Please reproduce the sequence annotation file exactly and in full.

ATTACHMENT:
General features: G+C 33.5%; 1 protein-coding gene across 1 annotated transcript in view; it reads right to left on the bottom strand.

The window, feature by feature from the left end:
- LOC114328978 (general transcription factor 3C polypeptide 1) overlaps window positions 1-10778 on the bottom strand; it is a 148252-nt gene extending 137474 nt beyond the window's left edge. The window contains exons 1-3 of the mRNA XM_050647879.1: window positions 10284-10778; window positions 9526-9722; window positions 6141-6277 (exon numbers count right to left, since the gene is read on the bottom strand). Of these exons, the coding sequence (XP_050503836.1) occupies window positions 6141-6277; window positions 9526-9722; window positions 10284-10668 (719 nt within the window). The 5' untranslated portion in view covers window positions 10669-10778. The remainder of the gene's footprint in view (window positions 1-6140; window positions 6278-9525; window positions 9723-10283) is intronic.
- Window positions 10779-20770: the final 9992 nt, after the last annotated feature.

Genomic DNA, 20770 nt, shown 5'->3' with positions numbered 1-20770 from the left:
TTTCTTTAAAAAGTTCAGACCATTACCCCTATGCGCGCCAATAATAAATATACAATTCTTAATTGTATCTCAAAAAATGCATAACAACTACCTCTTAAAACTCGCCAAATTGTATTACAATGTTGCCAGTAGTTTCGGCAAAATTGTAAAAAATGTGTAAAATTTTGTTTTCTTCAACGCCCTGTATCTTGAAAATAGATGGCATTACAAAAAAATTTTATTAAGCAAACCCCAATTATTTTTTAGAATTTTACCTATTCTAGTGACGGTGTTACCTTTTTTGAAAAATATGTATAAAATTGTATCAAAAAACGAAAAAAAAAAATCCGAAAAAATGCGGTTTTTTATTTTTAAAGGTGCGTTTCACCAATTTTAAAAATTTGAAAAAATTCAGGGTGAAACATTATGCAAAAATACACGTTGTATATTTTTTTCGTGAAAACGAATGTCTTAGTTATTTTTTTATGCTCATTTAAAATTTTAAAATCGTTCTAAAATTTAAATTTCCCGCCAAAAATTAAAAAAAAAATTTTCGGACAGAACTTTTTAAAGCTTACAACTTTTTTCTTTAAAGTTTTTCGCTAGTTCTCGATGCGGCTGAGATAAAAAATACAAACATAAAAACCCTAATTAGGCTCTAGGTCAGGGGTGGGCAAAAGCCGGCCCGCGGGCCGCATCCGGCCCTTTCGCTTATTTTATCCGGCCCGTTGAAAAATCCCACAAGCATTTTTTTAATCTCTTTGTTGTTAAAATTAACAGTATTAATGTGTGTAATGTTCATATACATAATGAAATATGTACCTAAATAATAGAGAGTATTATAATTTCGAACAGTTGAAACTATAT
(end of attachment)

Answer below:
General features: G+C 33.5%; 1 protein-coding gene across 1 annotated transcript in view; it reads right to left on the bottom strand.

The window, feature by feature from the left end:
- LOC114328978 (general transcription factor 3C polypeptide 1) overlaps window positions 1-10778 on the bottom strand; it is a 148252-nt gene extending 137474 nt beyond the window's left edge. The window contains exons 1-3 of the mRNA XM_050647879.1: window positions 10284-10778; window positions 9526-9722; window positions 6141-6277 (exon numbers count right to left, since the gene is read on the bottom strand). Of these exons, the coding sequence (XP_050503836.1) occupies window positions 6141-6277; window positions 9526-9722; window positions 10284-10668 (719 nt within the window). The 5' untranslated portion in view covers window positions 10669-10778. The remainder of the gene's footprint in view (window positions 1-6140; window positions 6278-9525; window positions 9723-10283) is intronic.
- Window positions 10779-20770: the final 9992 nt, after the last annotated feature.

Genomic DNA, 20770 nt, shown 5'->3' with positions numbered 1-20770 from the left:
TTTCTTTAAAAAGTTCAGACCATTACCCCTATGCGCGCCAATAATAAATATACAATTCTTAATTGTATCTCAAAAAATGCATAACAACTACCTCTTAAAACTCGCCAAATTGTATTACAATGTTGCCAGTAGTTTCGGCAAAATTGTAAAAAATGTGTAAAATTTTGTTTTCTTCAACGCCCTGTATCTTGAAAATAGATGGCATTACAAAAAAATTTTATTAAGCAAACCCCAATTATTTTTTAGAATTTTACCTATTCTAGTGACGGTGTTACCTTTTTTGAAAAATATGTATAAAATTGTATCAAAAAACGAAAAAAAAAAATCCGAAAAAATGCGGTTTTTTATTTTTAAAGGTGCGTTTCACCAATTTTAAAAATTTGAAAAAATTCAGGGTGAAACATTATGCAAAAATACACGTTGTATATTTTTTTCGTGAAAACGAATGTCTTAGTTATTTTTTTATGCTCATTTAAAATTTTAAAATCGTTCTAAAATTTAAATTTCCCGCCAAAAATTAAAAAAAAAATTTTCGGACAGAACTTTTTAAAGCTTACAACTTTTTTCTTTAAAGTTTTTCGCTAGTTCTCGATGCGGCTGAGATAAAAAATACAAACATAAAAACCCTAATTAGGCTCTAGGTCAGGGGTGGGCAAAAGCCGGCCCGCGGGCCGCATCCGGCCCTTTCGCTTATTTTATCCGGCCCGTTGAAAAATCCCACAAGCATTTTTTTAATCTCTTTGTTGTTAAAATTAACAGTATTAATGTGTGTAATGTTCATATACATAATGAAATATGTACCTAAATAATAGAGAGTATTATAATTTCGAACAGTTGAAACTATAT